Mix-and-match…or Yin & Yang…. Or.. east meets west or... (pick your own saying)
After vainly trying to get my 105 front derailleur to cease rubbing the chain incessantly, I have moved decisively and jettisoned the 105 STI lever entirely in favor of a Campy Ergo lever. And what a difference! Low and behold… no chain rub!...easy trimming of the front derailleur and quiet riding in all usable gear combinations!
I could never understand the need to index the shifting of 3 (or 2) chainrings anyway. I guess it falls under the general dumbing-down of everything that requires any kind of finesse? (I was at a music store the other day… they now have a guitar wha wha pedal that automatically does the ‘wha’…you don’t even have to step on it.. Jimi is turning over in his grave….).
But back to the matter at hand, I polled my riding buddies to see who might have an old Campy left side Ergo lever lying around. My friend Dave said he might, so I was over his house and he rummaged around under his bed…pulled out a bag of parts, and out came an old Chorus Ergo lever!
So now it is installed on the tandem and shifting oh-so-smartly!
I have to agree with you on this one, but then again, I'm a Campaphile. Anyway, I always thought the front STI lever system was one of the greatest frauds perpetrated on the cycling community by Shimano. The rear is fine, but don't get me started on the front.
Getting a 105 triple front setup correctly does take some work. I've converted my Cannondale single from DA double, back to 105 triple, and it did take some tweaking. The nice thing about the 105 triple (if you could say that) is it's very good at letting you know when you're in a crossover gear. i.e NOISE.
That said I did ride my first Campy equiped bike this week. It was a Calfee CF single with Record 10. All I can say is SWEEEET. Man, I'm so glad I switched to Campy on the tandem. I think that will turn out to be the best decesion I made. Those Ergo levers just feel so comfortable in my hands. They fit perfectly. It took me a little while to get used to the shifting differences, but once I did, no problem. Of course one problem I forsee now, is having one bike with Campy, and one with Shimano. It looks like the Cannondale my be in for a Campy upgrade. Only problem is that it's being relegated to a winter training bike, and I hate the spend the $$ on it. Is there such a thing as an inexpensive Campy upgrade ?? I'm sure those two words have never been in the same sentence before, but thought I'd ask. Maybe some used parts.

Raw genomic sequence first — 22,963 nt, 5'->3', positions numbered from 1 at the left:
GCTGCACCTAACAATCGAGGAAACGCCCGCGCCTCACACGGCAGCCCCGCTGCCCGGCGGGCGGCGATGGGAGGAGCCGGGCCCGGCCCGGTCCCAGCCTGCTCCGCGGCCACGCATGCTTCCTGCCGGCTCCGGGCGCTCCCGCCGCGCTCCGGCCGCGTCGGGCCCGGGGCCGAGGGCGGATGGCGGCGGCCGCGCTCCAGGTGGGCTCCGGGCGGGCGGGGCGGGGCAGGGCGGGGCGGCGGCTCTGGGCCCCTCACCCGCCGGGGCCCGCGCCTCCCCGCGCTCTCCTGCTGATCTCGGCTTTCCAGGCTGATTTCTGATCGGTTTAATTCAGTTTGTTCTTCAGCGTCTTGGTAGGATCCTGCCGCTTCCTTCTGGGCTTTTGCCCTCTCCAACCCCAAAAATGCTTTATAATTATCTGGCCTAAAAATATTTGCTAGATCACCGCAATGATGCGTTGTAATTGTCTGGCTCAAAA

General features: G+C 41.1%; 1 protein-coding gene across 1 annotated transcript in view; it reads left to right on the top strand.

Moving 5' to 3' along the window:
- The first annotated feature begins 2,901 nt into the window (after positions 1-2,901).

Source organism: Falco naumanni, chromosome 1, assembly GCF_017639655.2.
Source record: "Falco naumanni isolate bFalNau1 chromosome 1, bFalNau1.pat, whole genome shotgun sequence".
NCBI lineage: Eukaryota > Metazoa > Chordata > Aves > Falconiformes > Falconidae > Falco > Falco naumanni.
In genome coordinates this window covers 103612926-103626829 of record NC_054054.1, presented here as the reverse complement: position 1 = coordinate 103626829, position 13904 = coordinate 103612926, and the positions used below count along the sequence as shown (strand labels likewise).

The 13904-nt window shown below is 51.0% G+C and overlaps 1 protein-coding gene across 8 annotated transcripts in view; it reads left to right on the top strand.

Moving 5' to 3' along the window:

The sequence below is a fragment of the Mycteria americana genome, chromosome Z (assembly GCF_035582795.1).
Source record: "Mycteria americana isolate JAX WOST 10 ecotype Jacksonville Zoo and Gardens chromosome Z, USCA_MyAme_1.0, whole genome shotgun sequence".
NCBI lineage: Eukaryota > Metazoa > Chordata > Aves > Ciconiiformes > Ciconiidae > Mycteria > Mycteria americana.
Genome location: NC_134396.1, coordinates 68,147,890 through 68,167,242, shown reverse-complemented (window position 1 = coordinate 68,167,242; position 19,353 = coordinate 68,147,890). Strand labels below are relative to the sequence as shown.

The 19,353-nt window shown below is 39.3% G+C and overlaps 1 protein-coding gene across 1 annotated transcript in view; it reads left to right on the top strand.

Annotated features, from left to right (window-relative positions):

It looks like the Cannondale my be in for a Campy upgrade. Only problem is that it's being relegated to a winter training bike, and I hate the spend the $$ on it. Is there such a thing as an inexpensive Campy upgrade ?? I'm sure those two words have never been in the same sentence before, but thought I'd ask. Maybe some used parts.
If you are familiar with newsgroups, head to: rec.bicycles.marketplace. Be sure search on "Camp" in the subject line to filter out all the other non-Campy / Campagnolo entries. If you don't see anything that you're looking for you can lurk and wait for previously owned components to come up for sale or post a "wanted to buy" ad. With Campy, you can obviously buy an older pair of 8 or 9 speed levers and upgrade the right-hand lever's shift cams to 9 or 10 speed via parts available from BranfordBike.com or other authorized Campy retailers.